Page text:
AnalogExif is a simple and freeware metadata editor that offers tons of useful features and doesn’t cost you even a single penny. Unlike other freeware metadata editors that charge you for bulk editing, AnalogExif does not restrict its users and provides this feature completely free.
- Free-of-cost and open-source
- Edit different metadata types including EXIF, IPTC and XMP
- Supports innumerable image formats including TIFF and JPEG
- Equipment library is available. You can capture and store metadata properties from your analog equipment and film cameras.
- Supports batch auto-filling of metadata as well as batch auto-filling exposure number
- Batch view your metadata in a single window
- Build XMP Schema such as file name, exposure no.
- Browse through equipment templates such as frames, film, camera lens, camera body, developer, author, and much more
- DSC digital photos are supported
- Batch copy metadata from another file
Now that you’re familiar with this tiny freeware utility, let’s begin with the actual procedure.
Download AnalogExif. The main program window is divided into three panels.
The first panel enables you to browse through the directory structure of your hard disk. Here, you can navigate through different directories and select a folder to display the containing list of all image files. AnalogExif supports both file system view and current folder view. At the bottom of the files list, you can see the instant preview of your selected image file.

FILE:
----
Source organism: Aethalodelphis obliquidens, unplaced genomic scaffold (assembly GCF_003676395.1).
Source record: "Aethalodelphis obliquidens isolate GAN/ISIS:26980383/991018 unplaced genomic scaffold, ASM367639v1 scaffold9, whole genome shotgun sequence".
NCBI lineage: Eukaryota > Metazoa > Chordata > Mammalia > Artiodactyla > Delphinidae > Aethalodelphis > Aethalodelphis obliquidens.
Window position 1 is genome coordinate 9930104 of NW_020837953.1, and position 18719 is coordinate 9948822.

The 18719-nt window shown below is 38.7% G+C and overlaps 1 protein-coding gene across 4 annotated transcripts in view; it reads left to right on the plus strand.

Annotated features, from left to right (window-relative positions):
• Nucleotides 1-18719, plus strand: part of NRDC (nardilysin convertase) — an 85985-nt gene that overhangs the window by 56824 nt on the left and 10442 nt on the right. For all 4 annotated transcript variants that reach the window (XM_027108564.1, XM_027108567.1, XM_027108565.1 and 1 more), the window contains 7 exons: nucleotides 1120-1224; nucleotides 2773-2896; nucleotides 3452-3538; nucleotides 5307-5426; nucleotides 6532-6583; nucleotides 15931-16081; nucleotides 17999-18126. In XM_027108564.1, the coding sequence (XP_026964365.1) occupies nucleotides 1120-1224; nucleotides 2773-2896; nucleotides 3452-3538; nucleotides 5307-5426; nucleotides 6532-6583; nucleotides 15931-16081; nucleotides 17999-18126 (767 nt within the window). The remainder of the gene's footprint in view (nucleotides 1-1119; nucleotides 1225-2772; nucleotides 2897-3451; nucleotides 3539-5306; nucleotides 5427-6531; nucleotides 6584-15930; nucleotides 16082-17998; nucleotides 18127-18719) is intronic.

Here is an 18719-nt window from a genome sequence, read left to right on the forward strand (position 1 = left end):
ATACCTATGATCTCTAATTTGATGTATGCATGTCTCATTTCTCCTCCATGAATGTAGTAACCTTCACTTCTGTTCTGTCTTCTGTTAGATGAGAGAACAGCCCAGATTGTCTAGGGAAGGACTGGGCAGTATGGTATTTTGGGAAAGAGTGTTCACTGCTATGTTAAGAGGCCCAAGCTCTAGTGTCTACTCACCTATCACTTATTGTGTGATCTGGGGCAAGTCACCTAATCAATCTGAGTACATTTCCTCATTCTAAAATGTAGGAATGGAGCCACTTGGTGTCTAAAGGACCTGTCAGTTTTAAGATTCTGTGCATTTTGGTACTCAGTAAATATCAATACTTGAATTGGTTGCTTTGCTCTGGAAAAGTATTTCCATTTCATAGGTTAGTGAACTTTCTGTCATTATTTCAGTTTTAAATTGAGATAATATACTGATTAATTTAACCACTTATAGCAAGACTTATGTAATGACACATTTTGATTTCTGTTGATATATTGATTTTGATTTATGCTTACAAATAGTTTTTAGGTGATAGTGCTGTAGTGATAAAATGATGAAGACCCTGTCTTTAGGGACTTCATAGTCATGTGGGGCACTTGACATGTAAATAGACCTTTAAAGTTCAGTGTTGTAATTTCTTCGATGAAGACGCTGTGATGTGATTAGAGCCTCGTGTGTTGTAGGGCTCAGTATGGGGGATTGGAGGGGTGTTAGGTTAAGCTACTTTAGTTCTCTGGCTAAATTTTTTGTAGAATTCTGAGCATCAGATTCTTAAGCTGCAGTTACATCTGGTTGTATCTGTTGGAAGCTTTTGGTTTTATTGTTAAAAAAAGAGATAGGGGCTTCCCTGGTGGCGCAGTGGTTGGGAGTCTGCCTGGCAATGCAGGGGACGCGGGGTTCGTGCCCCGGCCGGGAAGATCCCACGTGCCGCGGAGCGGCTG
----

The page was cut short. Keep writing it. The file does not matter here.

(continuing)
The second panel is about file details. It will show up the metadata associated with your selected file. For example: A photo captured from a Canon camera might come up with the following predefined metadata:
- Manufacturer: Canon
- Model: EOS 30
- Film Type: 135
The third panel gives you a list of equipment, film so that you can change the values accordingly. When you make changes to a metadata field, it will be automatically marked in bold to distinguish from pre-defined metadata.
After removing everything off from your metadata fields, don’t forget to save the changes. Click the Save button or use the toolbar icons on the top to save the changes you’ve made. If you’ve made any accidental changes, click on the Revert button to get back to the original values.
Vikas Medhekar is a tech enthusiast. He has accomplished MBA in Financial Markets and MCom in Management. He loves writing blogs on technology & computers to help users make their digital life easier.